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anti-semitism

Jews must stand with Muslims

in Campus Journal by

On March 6, President Trump signed his second executive order pertaining to a travel ban, which bars migrants from Iran, Libya, Syria, Yemen, Somalia, and Sudan from entering the United States. Iraq was removed from the first travel ban, prior to its overturning those traveling from there will still be subjected to supplementary security procedures before permitted entry.

Although this ban was frozen just last night by a federal judge in Hawaii, the fact that it is the second ban targeting predominately Muslim countries is just one reflection of underlying prejudices the oval office unfairly perpetuates. This, coupled with the pre-existing culture of ignorance surrounding the Muslim faith has normalized a set of behaviors that directly contradicts the ideals of non-discriminatory freedoms for which basic human kindness should stand.  

The hijab has become a target for violence and racial slurs, mosques are routinely defaced, and peaceful Americans are continuously classified as terrorists. In 2016, the year that saw Trump’s rise to political influence, anti-Muslim hate crimes surged 67 percent, reaching an unprecedented level of violence not seen since the aftermath of the 9/11 attacks.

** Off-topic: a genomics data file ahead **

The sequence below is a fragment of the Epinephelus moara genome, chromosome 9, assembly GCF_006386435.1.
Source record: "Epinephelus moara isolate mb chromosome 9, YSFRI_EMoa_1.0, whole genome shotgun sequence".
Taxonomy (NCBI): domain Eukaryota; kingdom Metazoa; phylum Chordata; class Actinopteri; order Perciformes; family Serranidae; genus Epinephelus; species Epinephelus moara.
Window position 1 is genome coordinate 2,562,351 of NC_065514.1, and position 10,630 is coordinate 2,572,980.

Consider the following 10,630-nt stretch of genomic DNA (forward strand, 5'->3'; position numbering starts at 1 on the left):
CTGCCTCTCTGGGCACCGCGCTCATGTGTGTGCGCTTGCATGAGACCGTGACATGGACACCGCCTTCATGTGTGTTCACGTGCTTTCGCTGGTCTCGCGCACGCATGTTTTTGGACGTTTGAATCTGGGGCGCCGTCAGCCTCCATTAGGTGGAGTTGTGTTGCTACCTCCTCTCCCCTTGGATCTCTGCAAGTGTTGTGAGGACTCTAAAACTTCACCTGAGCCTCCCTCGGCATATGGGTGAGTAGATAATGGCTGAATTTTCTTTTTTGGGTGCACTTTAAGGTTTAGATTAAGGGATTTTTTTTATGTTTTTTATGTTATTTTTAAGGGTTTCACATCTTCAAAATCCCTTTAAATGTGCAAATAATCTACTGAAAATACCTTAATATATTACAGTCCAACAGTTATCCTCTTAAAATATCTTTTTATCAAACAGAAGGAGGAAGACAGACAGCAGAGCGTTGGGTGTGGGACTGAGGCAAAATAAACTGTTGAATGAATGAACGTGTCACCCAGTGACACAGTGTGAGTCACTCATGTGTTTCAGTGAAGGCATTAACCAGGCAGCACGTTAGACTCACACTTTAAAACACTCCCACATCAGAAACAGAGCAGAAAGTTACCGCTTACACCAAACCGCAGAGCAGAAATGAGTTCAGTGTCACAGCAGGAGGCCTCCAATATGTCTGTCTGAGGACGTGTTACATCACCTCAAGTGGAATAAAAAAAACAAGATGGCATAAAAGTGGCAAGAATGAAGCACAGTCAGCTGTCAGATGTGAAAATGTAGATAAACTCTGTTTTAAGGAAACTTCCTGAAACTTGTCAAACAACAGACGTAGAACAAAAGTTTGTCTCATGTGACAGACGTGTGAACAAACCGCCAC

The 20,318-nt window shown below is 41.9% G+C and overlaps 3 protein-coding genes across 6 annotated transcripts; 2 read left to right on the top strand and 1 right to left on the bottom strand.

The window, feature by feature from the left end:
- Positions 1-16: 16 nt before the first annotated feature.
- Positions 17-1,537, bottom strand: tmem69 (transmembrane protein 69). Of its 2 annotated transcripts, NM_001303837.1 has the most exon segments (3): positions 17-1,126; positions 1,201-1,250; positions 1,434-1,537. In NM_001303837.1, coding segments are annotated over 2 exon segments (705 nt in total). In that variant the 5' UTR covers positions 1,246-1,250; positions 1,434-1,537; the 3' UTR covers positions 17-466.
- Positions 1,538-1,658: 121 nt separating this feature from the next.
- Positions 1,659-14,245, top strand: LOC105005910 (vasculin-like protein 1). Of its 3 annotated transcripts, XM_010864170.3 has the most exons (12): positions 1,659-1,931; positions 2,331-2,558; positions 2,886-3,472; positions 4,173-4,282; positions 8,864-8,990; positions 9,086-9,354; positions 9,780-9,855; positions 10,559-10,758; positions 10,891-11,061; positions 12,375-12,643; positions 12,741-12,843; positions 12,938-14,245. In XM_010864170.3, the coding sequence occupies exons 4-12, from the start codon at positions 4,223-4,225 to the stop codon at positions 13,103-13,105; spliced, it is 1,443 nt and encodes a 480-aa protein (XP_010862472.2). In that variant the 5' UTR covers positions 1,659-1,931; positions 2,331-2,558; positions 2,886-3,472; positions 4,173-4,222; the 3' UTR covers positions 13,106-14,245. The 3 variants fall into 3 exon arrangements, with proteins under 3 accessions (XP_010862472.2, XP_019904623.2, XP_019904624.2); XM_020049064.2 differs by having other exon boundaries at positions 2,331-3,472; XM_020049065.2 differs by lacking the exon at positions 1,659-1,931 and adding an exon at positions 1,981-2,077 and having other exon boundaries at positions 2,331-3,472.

Along with the spike in Islamophobia, anti-Semitic acts have recently been making headlines. According to the Jewish Community Center Association of North America, the first two months of 2017 saw over 100 bomb threats against Jewish community centers, schools, and other institutions. This frightening statistic, combined with the recent desecrations of Jewish gravestones, proves that anti-Semitism is alive and well in the United States.

Our president may claim to be a friend to the Jews, but the faction of extremists he has emboldened through his candidacy are clearly not. Additionally, members of Trump’s cabinet have openly expressed frightening anti-semitic views on multiple occasions.   

Last Monday alone, the JCC reported that 31 more threats were reported against Jewish-affiliated centers, and a gunshot was fired through the window of an Indiana synagogue during a Hebrew school class.

The reaction to these events was a slew of tweets from Muslim Americans showing their support for the Jewish people, condemning the violence, and offering their services in protection of our synagogues and graveyards. One such tweet came from Tayyid Rashid, a former member of the Marine Corps who vowed to “stand guard” at Jewish institutions if necessary, proclaiming that “Islam requires it.”  

Although these acts of violence are horrifying, this outpouring of support from Muslims for the Jewish community exemplifies this country’s best attributes: the ability for people to reach across lines that traditionally divide us to help each other, and to view each other as friends despite our differences.

In light of the travel bans, it is imperative that we as Jews stand with Muslims against this onslaught of religion-based discrimination that we know all too well.